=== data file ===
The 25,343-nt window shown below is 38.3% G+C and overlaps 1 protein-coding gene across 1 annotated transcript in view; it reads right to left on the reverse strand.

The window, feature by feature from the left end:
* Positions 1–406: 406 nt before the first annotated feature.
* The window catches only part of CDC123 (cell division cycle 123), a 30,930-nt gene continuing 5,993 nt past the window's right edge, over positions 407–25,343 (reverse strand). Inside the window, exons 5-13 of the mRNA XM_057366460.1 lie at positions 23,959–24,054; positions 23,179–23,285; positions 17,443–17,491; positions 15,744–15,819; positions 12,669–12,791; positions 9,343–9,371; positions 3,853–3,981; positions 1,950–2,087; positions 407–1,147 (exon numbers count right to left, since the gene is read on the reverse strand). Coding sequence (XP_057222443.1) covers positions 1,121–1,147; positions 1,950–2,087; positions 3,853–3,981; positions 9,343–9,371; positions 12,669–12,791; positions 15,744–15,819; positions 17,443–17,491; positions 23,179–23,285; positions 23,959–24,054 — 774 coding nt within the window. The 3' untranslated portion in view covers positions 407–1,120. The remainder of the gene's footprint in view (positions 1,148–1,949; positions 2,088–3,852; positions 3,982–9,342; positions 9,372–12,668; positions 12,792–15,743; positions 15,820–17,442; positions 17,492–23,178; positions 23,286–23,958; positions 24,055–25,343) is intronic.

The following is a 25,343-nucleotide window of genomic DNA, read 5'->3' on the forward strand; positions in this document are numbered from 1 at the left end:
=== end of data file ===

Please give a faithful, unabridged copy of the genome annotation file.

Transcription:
The 25,343-nt window shown below is 38.3% G+C and overlaps 1 protein-coding gene across 1 annotated transcript in view; it reads right to left on the reverse strand.

The window, feature by feature from the left end:
* Positions 1–406: 406 nt before the first annotated feature.
* The window catches only part of CDC123 (cell division cycle 123), a 30,930-nt gene continuing 5,993 nt past the window's right edge, over positions 407–25,343 (reverse strand). Inside the window, exons 5-13 of the mRNA XM_057366460.1 lie at positions 23,959–24,054; positions 23,179–23,285; positions 17,443–17,491; positions 15,744–15,819; positions 12,669–12,791; positions 9,343–9,371; positions 3,853–3,981; positions 1,950–2,087; positions 407–1,147 (exon numbers count right to left, since the gene is read on the reverse strand). Coding sequence (XP_057222443.1) covers positions 1,121–1,147; positions 1,950–2,087; positions 3,853–3,981; positions 9,343–9,371; positions 12,669–12,791; positions 15,744–15,819; positions 17,443–17,491; positions 23,179–23,285; positions 23,959–24,054 — 774 coding nt within the window. The 3' untranslated portion in view covers positions 407–1,120. The remainder of the gene's footprint in view (positions 1,148–1,949; positions 2,088–3,852; positions 3,982–9,342; positions 9,372–12,668; positions 12,792–15,743; positions 15,820–17,442; positions 17,492–23,178; positions 23,286–23,958; positions 24,055–25,343) is intronic.

The following is a 25,343-nucleotide window of genomic DNA, read 5'->3' on the forward strand; positions in this document are numbered from 1 at the left end: